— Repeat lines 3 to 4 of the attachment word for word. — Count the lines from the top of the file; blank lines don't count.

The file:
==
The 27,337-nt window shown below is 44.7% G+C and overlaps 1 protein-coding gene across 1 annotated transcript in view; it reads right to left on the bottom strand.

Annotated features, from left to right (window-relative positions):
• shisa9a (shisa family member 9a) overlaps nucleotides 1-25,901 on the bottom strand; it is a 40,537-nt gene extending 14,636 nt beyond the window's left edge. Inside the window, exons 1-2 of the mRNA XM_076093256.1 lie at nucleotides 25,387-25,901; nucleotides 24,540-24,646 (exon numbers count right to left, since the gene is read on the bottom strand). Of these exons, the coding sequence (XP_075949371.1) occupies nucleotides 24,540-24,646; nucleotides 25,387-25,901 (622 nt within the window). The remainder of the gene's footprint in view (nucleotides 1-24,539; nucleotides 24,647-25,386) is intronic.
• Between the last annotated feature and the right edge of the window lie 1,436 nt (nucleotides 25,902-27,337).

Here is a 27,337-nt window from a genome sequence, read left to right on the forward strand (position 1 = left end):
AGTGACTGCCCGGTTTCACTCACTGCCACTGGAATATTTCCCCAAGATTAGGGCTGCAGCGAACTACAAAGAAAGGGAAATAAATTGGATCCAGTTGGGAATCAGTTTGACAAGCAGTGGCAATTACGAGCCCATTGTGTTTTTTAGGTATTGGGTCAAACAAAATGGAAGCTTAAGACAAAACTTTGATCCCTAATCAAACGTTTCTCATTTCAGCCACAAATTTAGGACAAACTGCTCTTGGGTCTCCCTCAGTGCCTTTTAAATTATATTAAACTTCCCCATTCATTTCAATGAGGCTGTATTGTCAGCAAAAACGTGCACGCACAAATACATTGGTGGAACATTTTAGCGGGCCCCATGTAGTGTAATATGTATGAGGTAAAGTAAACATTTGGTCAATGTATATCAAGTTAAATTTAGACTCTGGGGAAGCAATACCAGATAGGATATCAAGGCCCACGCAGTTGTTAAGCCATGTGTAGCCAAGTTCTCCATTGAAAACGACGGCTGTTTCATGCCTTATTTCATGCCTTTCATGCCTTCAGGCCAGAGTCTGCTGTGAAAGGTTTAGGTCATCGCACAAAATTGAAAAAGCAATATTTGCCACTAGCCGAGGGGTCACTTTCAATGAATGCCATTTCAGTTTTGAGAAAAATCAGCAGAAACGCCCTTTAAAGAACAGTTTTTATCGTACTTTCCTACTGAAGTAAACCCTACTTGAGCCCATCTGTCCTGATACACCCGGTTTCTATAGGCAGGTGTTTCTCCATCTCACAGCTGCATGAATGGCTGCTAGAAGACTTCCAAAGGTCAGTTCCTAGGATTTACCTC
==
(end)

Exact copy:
• shisa9a (shisa family member 9a) overlaps nucleotides 1-25,901 on the bottom strand; it is a 40,537-nt gene extending 14,636 nt beyond the window's left edge. Inside the window, exons 1-2 of the mRNA XM_076093256.1 lie at nucleotides 25,387-25,901; nucleotides 24,540-24,646 (exon numbers count right to left, since the gene is read on the bottom strand). Of these exons, the coding sequence (XP_075949371.1) occupies nucleotides 24,540-24,646; nucleotides 25,387-25,901 (622 nt within the window). The remainder of the gene's footprint in view (nucleotides 1-24,539; nucleotides 24,647-25,386) is intronic.
• Between the last annotated feature and the right edge of the window lie 1,436 nt (nucleotides 25,902-27,337).